The type of requirement (e.g. function or non-functional) is frequently irrelevant to the planning process. The questions surrounding requirements generally remain the same:

  1. What requirements provide value?
  2. Which requirements will be funded?
  3. Who gets the blame when every single requirement can't be Priority Number One?

The third question is the most universal. In this respect, your mileage will not vary.

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I wrote manage, but meant find out and preserve. So, that still the goal of the requirements engineer or (if the project is not so huge) project manager. Do you think that if requirements conflicting conceptually, then the product owner or other stakeholders should find it out? Theory of Constraints is a good link. I saw it already before, but that time it was just a new term among many others. Peoject Success Slider is also good overviewing tool (not only that implementation from your link, but generally). –  static Mar 1 '13 at 3:30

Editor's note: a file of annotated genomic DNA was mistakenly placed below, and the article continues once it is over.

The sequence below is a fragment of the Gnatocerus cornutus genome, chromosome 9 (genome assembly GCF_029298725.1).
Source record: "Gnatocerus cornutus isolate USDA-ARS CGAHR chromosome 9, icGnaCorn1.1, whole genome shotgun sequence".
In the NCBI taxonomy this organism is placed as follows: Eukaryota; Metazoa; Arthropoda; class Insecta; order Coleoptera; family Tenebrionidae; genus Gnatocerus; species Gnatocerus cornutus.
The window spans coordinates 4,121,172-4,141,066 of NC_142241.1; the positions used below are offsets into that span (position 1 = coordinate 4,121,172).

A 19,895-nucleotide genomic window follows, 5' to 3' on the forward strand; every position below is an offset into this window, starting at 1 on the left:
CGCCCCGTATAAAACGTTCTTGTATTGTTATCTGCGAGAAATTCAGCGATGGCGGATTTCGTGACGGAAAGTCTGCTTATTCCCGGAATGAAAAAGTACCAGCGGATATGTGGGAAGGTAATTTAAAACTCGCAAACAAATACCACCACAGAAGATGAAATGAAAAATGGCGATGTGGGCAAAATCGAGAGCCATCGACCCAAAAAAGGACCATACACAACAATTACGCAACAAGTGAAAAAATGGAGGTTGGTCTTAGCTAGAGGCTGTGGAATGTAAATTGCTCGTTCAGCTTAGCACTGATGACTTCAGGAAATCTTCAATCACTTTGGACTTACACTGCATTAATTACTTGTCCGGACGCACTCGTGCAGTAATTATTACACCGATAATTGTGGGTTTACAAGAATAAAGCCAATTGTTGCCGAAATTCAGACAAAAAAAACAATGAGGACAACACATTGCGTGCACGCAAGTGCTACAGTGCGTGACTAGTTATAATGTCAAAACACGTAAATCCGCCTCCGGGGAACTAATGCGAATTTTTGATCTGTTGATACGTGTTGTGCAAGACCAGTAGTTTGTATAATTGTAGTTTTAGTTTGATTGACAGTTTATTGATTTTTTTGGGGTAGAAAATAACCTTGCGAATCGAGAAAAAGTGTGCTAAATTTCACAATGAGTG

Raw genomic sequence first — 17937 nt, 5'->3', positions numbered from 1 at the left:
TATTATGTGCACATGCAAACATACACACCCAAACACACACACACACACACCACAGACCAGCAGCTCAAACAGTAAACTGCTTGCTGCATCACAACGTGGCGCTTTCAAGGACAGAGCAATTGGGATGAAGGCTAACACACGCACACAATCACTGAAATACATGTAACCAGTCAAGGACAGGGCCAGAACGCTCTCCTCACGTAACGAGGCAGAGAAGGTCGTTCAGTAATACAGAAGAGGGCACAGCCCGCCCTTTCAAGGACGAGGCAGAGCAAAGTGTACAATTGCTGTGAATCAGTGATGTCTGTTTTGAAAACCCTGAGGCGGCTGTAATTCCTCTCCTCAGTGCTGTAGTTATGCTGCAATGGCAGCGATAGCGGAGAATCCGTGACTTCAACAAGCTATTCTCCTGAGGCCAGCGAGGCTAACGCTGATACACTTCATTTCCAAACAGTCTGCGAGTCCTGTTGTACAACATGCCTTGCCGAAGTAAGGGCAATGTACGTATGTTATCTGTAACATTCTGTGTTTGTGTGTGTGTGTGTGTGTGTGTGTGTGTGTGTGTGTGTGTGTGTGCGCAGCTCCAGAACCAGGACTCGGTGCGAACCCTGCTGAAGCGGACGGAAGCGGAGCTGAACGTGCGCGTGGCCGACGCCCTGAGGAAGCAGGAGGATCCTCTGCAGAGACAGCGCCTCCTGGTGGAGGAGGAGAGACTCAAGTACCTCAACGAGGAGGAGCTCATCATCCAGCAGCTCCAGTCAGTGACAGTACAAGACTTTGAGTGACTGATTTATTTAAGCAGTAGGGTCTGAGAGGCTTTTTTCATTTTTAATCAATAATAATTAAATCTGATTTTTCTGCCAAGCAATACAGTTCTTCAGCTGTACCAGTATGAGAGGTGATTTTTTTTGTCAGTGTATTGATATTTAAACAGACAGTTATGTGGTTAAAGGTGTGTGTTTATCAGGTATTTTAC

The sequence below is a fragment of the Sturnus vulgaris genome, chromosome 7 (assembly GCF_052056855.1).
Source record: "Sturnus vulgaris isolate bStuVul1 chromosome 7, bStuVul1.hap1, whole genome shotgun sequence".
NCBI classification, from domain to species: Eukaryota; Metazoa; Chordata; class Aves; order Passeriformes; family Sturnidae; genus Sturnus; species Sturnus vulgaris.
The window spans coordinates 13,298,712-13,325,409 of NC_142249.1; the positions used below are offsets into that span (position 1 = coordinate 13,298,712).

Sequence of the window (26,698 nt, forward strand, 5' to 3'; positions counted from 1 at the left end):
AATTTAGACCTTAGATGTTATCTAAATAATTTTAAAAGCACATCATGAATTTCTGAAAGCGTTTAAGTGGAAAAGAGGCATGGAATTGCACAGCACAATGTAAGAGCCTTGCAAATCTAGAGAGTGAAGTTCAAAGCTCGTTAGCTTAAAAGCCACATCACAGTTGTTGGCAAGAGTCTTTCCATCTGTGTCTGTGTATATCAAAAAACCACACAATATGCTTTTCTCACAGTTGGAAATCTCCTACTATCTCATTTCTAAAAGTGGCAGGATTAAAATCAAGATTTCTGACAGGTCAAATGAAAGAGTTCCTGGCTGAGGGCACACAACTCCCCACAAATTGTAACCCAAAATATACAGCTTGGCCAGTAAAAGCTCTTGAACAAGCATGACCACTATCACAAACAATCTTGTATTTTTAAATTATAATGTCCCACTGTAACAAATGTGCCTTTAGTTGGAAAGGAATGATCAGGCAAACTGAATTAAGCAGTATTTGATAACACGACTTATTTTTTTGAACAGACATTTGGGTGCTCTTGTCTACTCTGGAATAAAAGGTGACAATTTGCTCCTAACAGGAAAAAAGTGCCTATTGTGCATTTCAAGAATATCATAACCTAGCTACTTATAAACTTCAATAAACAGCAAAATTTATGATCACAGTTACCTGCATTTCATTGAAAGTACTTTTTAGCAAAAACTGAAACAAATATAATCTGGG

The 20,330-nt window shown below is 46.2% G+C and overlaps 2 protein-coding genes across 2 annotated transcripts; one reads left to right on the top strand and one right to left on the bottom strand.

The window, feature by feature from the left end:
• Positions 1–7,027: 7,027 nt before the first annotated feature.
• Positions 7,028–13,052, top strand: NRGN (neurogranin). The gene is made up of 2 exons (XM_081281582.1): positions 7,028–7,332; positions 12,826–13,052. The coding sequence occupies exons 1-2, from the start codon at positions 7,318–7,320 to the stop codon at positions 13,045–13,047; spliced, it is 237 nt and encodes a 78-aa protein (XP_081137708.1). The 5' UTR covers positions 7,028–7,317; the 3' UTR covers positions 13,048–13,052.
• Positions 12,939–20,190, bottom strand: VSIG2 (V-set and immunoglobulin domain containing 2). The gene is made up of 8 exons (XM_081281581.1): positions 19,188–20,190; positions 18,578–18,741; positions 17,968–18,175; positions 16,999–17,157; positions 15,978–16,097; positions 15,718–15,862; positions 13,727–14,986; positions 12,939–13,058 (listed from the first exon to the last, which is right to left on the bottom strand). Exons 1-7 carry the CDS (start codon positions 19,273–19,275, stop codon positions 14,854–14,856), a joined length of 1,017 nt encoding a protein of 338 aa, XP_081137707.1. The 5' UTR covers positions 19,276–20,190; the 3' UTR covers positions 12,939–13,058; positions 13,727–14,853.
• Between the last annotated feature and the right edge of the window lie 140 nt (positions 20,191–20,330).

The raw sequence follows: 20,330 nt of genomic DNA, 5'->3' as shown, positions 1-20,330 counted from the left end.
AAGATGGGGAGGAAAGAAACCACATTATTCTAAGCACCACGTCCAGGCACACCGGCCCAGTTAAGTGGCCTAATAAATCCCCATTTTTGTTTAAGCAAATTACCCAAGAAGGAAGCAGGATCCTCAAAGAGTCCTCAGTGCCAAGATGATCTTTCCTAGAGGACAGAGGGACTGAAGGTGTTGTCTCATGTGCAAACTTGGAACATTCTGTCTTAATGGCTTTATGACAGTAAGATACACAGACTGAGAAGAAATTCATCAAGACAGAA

@static "Do you think that if requirements conflicting conceptually, then the product owner or other stakeholders should find it out?" They should already know; if they don't, it's your job to make sure the issues are effectively communicated and that management is properly informed. The responsibility for managing priorities and conflicts remains theirs--that doesn't change. –  CodeGnome Mar 1 '13 at 13:01